When starting a business the last thing that many new business owners give consideration to, or sufficient consideration to, is what will happen in the future when the new business owner or an existing joint business owner either wants to exit the business or, through death, illness or disablement, is forced to exit the business.
A recent Succession Report prepared by Pitcher Partners in conjunction with Swinburne University revealed that 51% of business owners do not have a business succession plan in place.
An important part of any business succession planning is putting in place as early as possible an agreement between the business owners setting out an agreed process for what is to happen when one of the business owners wishes (or is forced) to exit the business and, importantly, what is to happen to that business owner’s interests in the business.
Can’t I give my interest in a business to someone else in my Will?
Business owners are in many instances able to bequeath or gift their business interests to someone of their choice under a Will.
However, this method of business succession has a number of pitfalls, the most significant of which is that it may well leave the surviving business owners in a business arrangement with a person or persons with whom they are not familiar and with whom they may not wish to have an ongoing business relationship.
For this reason it is important for businesses to have an agreed business succession plan in place. A commonly used way of achieving this is through the use of a Buy/Sell Agreement.
A Buy/Sell Agreement will take precedence over the Will because the deceased’s business interests will be transferred in accordance with the Buy/Sell Agreement and will not form part of the deceased’s estate.
What is a Buy/Sell Agreement?
A Buy/Sell Agreement is in effect part of a business succession plan. It is a contract that provides for the future payout or sale of a business owner’s interests to his or her business partner(s) on the happening of certain events. Typically these events include such things as the disablement or death of one of the business owners. A Buy/Sell Agreement will also often set out an agreed mechanism for the succession of one business owner’s interest in the business to the remaining owners of the business or to a third party.
Buy/Sell Agreements are also frequently linked to insurance policies which are put in place where a trigger event will (or is likely to) have a significant financial impact on the business.
If you own a business and you’re concerned about how the death, disablement or retirement of one of your business partners may have on the operation of your business, then a Buy/Sell Agreement can assist you. Not only does it allow you to purchase your business partner’s share if any of these things trigger events were to happen, but it can also help you avoid your ex-business partner’s spouse or children moving into your business.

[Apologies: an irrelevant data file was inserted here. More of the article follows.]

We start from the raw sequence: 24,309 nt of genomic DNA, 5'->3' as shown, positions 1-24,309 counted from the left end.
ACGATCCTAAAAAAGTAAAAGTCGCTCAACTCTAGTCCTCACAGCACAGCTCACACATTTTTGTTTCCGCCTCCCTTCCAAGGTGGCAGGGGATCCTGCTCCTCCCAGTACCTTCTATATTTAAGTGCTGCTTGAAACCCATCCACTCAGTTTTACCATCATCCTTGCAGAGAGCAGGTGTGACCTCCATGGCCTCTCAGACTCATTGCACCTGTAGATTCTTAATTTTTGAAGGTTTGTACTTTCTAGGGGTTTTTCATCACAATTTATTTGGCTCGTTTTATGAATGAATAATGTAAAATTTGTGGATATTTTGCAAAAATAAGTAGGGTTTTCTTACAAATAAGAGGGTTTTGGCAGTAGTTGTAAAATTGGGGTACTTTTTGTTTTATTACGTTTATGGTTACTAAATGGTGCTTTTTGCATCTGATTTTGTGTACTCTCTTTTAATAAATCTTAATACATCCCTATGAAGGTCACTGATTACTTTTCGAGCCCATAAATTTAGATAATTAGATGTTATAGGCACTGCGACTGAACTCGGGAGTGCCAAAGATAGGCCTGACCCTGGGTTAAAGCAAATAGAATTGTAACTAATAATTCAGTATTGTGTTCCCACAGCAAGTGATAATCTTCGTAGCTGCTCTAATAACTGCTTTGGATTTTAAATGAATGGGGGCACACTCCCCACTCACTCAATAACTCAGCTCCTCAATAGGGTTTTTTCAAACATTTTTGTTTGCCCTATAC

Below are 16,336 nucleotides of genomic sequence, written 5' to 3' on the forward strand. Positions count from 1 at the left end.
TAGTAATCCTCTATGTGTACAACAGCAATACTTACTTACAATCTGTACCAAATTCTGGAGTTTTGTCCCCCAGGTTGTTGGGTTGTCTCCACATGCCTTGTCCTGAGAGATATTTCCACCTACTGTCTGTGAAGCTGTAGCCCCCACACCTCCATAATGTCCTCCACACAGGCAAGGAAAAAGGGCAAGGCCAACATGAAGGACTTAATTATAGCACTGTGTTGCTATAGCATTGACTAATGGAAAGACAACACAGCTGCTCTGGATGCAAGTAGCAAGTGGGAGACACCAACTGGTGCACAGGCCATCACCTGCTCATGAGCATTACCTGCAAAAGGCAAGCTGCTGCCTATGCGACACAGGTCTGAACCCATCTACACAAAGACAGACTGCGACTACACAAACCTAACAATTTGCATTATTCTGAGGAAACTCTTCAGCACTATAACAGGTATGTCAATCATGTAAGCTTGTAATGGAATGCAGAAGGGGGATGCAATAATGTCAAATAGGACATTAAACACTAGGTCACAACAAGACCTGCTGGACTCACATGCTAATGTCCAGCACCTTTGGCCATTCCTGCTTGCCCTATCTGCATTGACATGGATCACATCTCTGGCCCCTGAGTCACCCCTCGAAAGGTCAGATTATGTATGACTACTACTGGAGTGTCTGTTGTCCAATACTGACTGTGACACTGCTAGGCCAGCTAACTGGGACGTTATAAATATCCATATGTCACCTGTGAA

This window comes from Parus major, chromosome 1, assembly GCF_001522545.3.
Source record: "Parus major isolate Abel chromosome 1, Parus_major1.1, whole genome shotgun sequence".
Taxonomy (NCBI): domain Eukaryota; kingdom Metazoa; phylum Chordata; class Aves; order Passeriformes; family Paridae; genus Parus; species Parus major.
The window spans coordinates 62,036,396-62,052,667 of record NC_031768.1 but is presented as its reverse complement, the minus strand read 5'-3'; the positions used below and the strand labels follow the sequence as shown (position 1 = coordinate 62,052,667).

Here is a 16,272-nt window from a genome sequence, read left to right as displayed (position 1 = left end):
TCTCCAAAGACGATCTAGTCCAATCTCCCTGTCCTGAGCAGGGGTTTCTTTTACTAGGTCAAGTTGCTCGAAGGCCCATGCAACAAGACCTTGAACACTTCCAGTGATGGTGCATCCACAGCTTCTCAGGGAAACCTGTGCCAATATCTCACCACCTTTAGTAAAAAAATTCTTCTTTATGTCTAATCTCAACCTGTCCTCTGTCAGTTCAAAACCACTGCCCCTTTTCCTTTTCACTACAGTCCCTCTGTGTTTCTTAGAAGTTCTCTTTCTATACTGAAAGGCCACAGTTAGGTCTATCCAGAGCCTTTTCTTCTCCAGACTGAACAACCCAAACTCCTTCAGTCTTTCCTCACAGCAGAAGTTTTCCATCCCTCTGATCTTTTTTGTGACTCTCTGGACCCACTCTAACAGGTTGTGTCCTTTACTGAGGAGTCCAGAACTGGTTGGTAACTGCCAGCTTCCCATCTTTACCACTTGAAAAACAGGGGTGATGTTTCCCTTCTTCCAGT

However, business owners must seek competent accounting advice in relation to any capital gains tax implications before entering into a Buy/Sell Agreement.
Are all Buy/Sell Agreements the same?
Standard-form legal documents written with generic terms and conditions often do not take into account the particular circumstances in a given case and therefore risk being ineffective in the particular circumstances and are often unclear and confusing.
In particular, the risk with standard-form Buy/Sell Agreements is that the document:
1.will not be prepared for your particular business with all of its unique circumstances and your specific needs; and
- may in the end be found to be legally unenforceable making the whole exercise a waste of time and money.
Therefore, it is advisable, and makes commercial sense, to have a Buy/Sell Agreement prepared specifically for your personal and business circumstances by a lawyer experienced in preparing such documents.
What are the main advantages of having a Buy/Sell Agreement?
- provide certainty for the business owners by reducing the risk of succession disputes;
- reduce the risk of the transfer of an outgoing owner’s interest in the business being undervalued with devastating financial consequences;
- reduce the risk of the business suffering significant financial loss , or even having to be wound up, because no agreed mechanism is in place to deal with business succession thereby resulting in all the business owners suffering financial harm.
There are many good reasons to have a current business succession plan in place for your business and to include a carefully and properly prepared Buy/Sell Agreement as part of that business succession plan.
Contact Les Buchbinder at email@example.com if you wish to discuss this matter or your estate planning objectives further.